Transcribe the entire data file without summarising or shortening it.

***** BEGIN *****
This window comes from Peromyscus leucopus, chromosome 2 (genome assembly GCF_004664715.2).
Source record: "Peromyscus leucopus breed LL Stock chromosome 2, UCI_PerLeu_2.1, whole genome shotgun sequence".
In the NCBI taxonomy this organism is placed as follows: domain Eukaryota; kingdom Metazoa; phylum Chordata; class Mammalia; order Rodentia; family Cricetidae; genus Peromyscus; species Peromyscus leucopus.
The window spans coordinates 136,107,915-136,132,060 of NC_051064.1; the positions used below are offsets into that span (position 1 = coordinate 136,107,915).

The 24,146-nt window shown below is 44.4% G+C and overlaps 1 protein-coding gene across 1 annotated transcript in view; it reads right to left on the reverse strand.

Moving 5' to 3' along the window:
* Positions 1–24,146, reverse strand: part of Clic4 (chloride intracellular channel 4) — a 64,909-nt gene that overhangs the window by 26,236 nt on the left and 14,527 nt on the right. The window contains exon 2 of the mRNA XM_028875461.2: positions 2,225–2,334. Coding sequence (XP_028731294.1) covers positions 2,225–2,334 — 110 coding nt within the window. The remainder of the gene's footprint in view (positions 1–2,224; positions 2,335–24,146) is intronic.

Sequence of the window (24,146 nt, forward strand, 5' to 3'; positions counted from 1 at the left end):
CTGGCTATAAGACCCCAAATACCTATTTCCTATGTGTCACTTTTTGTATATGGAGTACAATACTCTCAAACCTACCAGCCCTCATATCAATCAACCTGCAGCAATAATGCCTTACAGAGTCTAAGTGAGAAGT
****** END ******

This window comes from Peromyscus leucopus, chromosome 2 (genome assembly GCF_004664715.2).
Source record: "Peromyscus leucopus breed LL Stock chromosome 2, UCI_PerLeu_2.1, whole genome shotgun sequence".
In the NCBI taxonomy this organism is placed as follows: domain Eukaryota; kingdom Metazoa; phylum Chordata; class Mammalia; order Rodentia; family Cricetidae; genus Peromyscus; species Peromyscus leucopus.
The window spans coordinates 136,107,915-136,132,060 of NC_051064.1; the positions used below are offsets into that span (position 1 = coordinate 136,107,915).

The 24,146-nt window shown below is 44.4% G+C and overlaps 1 protein-coding gene across 1 annotated transcript in view; it reads right to left on the reverse strand.

Moving 5' to 3' along the window:
* Positions 1–24,146, reverse strand: part of Clic4 (chloride intracellular channel 4) — a 64,909-nt gene that overhangs the window by 26,236 nt on the left and 14,527 nt on the right. The window contains exon 2 of the mRNA XM_028875461.2: positions 2,225–2,334. Coding sequence (XP_028731294.1) covers positions 2,225–2,334 — 110 coding nt within the window. The remainder of the gene's footprint in view (positions 1–2,224; positions 2,335–24,146) is intronic.

Sequence of the window (24,146 nt, forward strand, 5' to 3'; positions counted from 1 at the left end):
CTGGCTATAAGACCCCAAATACCTATTTCCTATGTGTCACTTTTTGTATATGGAGTACAATACTCTCAAACCTACCAGCCCTCATATCAATCAACCTGCAGCAATAATGCCTTACAGAGTCTAAGTGAGAAGT